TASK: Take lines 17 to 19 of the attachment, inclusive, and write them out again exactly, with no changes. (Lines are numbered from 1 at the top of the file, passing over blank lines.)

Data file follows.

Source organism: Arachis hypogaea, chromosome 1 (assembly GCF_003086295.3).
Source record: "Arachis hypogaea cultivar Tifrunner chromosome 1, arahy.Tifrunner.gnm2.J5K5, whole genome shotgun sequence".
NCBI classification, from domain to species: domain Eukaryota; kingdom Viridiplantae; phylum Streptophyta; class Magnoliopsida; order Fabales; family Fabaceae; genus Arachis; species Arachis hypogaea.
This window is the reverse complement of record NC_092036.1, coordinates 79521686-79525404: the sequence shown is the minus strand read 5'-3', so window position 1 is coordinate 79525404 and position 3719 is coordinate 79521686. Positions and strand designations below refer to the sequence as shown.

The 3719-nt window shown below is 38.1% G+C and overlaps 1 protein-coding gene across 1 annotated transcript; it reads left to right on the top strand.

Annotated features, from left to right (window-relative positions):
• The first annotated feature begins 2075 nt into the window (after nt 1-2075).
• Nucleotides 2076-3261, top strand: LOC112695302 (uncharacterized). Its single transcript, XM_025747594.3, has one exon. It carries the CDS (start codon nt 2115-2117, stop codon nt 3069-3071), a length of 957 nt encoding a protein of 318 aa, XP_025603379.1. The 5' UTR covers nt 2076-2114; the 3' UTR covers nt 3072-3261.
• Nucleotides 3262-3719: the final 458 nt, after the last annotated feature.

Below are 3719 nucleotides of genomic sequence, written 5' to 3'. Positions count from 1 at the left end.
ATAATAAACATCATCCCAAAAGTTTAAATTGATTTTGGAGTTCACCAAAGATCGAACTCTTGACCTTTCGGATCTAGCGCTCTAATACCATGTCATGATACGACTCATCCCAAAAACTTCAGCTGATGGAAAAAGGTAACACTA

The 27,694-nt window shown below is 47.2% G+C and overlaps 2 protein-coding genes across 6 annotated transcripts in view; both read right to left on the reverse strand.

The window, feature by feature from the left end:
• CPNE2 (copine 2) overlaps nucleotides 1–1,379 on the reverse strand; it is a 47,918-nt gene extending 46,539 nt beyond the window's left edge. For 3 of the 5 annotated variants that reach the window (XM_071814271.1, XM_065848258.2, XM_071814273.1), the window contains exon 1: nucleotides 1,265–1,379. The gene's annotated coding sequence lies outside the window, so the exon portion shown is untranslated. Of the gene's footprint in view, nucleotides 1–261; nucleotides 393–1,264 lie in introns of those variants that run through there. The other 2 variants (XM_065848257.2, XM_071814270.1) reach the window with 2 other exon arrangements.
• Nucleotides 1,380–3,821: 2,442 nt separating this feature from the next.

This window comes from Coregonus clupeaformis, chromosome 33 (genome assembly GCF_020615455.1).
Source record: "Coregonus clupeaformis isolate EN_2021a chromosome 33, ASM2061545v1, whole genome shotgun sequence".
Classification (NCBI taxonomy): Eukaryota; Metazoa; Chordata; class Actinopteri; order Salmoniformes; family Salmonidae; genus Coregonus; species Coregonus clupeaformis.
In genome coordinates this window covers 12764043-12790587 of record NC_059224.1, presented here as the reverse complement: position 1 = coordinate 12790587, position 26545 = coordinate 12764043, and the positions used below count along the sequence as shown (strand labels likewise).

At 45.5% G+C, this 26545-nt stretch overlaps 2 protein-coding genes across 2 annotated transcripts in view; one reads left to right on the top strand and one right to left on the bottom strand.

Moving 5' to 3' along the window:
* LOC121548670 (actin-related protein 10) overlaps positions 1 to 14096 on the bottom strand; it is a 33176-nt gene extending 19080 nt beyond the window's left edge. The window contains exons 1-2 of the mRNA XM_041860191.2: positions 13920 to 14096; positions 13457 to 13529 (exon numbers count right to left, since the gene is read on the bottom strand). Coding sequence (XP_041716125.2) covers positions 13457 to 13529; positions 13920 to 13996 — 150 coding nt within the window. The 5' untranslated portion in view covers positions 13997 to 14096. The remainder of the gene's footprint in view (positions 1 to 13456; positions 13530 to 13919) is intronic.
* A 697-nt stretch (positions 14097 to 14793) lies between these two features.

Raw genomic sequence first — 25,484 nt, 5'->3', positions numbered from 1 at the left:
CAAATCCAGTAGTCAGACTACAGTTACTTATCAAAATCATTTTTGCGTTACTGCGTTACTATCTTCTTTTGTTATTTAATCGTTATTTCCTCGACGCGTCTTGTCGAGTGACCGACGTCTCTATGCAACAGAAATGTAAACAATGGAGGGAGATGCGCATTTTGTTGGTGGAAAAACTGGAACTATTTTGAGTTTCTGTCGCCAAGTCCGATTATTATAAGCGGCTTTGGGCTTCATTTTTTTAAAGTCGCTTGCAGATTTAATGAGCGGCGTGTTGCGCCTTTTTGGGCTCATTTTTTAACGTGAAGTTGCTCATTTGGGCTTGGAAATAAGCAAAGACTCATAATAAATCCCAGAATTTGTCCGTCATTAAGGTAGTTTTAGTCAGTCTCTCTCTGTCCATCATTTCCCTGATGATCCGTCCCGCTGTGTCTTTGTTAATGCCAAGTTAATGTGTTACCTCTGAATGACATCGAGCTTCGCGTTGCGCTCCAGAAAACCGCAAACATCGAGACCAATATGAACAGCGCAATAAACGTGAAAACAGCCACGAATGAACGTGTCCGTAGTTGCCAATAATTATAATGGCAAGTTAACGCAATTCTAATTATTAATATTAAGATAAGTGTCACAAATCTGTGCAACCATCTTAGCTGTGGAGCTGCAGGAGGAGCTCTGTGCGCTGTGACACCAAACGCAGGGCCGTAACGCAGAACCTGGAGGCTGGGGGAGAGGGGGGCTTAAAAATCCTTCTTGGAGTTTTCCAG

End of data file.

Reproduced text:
Source record: "Coregonus clupeaformis isolate EN_2021a chromosome 33, ASM2061545v1, whole genome shotgun sequence".
Classification (NCBI taxonomy): Eukaryota; Metazoa; Chordata; class Actinopteri; order Salmoniformes; family Salmonidae; genus Coregonus; species Coregonus clupeaformis.
In genome coordinates this window covers 12764043-12790587 of record NC_059224.1, presented here as the reverse complement: position 1 = coordinate 12790587, position 26545 = coordinate 12764043, and the positions used below count along the sequence as shown (strand labels likewise).